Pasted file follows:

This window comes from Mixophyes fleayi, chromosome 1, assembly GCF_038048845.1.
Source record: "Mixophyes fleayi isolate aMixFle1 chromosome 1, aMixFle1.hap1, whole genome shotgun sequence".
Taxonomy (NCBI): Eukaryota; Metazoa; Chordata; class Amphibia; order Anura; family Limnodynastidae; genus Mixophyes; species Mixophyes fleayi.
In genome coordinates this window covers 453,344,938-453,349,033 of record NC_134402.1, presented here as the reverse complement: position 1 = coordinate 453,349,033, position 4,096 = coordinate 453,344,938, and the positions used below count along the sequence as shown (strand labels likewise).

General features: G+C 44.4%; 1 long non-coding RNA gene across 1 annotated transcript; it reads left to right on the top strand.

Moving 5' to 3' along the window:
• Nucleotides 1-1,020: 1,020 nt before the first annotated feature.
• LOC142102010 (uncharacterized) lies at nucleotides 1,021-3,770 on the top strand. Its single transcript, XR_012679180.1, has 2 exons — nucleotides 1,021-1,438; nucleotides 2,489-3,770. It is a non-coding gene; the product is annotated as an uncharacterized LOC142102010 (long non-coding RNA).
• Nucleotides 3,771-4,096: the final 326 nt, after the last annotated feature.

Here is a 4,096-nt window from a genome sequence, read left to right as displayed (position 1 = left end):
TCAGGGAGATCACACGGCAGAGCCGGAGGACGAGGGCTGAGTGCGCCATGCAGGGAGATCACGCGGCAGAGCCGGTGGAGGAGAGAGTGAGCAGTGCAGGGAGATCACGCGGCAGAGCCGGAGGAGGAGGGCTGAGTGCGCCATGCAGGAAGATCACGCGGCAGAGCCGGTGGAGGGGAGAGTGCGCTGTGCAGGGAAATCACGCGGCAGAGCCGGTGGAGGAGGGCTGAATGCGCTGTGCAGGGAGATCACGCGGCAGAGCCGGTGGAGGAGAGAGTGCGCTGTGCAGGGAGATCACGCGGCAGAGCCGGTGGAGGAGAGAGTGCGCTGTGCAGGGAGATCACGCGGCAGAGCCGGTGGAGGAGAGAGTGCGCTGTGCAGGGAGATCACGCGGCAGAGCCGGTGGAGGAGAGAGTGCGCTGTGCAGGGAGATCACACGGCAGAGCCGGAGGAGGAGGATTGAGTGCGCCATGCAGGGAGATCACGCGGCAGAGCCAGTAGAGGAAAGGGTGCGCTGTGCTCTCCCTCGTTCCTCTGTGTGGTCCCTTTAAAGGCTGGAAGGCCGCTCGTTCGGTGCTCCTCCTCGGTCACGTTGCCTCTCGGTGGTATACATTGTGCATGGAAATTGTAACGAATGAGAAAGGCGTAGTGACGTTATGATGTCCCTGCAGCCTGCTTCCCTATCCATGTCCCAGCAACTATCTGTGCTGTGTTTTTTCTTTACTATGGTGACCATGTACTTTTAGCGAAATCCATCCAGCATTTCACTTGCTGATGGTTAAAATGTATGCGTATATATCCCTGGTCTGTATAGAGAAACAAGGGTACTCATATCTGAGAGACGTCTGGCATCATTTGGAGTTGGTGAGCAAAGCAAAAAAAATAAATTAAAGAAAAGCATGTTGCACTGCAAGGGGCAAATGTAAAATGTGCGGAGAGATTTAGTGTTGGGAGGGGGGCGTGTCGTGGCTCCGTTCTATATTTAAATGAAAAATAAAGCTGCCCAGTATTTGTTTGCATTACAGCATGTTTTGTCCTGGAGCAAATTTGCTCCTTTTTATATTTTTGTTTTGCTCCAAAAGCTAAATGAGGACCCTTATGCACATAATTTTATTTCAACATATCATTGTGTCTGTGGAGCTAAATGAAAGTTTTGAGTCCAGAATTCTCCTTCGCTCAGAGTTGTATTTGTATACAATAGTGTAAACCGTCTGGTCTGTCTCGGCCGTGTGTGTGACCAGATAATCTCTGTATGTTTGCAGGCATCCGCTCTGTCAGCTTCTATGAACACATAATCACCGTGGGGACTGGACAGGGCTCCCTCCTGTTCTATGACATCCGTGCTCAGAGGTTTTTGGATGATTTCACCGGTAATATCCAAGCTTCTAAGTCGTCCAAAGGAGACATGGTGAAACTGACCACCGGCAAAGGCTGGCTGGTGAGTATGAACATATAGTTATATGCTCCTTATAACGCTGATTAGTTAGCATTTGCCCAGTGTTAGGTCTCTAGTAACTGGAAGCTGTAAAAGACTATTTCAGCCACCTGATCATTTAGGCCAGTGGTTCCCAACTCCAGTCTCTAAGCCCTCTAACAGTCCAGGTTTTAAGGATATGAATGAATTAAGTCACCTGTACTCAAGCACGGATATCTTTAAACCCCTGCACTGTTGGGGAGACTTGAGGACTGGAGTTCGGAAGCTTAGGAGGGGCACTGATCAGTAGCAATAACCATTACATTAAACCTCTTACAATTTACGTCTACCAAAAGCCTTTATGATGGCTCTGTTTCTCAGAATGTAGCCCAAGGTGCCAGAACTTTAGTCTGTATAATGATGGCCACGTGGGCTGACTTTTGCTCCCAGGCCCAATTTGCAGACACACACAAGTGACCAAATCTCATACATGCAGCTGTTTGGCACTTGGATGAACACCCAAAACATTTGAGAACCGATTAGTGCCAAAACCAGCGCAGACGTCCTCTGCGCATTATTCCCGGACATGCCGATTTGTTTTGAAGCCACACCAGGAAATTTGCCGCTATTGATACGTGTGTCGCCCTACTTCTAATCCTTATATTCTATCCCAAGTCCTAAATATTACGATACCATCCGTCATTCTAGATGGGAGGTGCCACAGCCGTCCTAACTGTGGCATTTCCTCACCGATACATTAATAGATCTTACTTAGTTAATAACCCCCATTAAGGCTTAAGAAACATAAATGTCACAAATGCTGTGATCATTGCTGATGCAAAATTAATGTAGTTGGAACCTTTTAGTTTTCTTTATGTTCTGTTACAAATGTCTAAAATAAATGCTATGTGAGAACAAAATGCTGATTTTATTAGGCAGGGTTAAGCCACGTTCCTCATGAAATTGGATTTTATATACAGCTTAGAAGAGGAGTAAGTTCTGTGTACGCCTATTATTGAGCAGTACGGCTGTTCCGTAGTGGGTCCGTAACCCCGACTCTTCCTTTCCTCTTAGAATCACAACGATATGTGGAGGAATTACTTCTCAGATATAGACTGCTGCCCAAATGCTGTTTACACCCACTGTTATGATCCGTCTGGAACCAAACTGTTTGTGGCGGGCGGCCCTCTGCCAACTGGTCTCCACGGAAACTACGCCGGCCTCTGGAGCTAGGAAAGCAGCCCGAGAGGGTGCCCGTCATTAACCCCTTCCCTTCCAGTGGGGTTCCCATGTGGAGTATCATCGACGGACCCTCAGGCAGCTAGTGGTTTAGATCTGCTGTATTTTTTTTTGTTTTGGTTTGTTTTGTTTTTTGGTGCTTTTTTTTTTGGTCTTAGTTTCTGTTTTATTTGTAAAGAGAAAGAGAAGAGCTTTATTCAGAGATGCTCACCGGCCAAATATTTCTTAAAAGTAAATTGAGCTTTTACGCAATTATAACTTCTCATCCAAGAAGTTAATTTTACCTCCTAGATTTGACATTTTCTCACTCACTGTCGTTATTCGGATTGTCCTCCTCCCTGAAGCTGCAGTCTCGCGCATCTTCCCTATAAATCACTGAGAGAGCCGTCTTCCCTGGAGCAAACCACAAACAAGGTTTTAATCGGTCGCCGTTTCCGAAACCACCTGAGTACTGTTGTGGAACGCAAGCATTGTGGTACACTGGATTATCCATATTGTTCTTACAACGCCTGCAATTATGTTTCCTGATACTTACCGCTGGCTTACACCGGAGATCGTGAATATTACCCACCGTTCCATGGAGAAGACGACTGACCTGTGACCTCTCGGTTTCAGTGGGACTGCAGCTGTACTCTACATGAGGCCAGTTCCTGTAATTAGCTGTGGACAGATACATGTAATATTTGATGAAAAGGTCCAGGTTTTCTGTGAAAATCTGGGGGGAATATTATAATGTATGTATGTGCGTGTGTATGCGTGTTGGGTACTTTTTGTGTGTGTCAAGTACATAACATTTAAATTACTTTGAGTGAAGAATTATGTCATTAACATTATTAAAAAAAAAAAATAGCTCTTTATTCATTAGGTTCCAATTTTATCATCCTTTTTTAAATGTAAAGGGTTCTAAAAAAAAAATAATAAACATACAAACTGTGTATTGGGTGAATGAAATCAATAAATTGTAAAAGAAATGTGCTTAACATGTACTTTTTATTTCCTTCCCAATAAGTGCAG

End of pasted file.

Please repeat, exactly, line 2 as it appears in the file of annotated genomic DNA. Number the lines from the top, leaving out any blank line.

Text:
Source record: "Mixophyes fleayi isolate aMixFle1 chromosome 1, aMixFle1.hap1, whole genome shotgun sequence".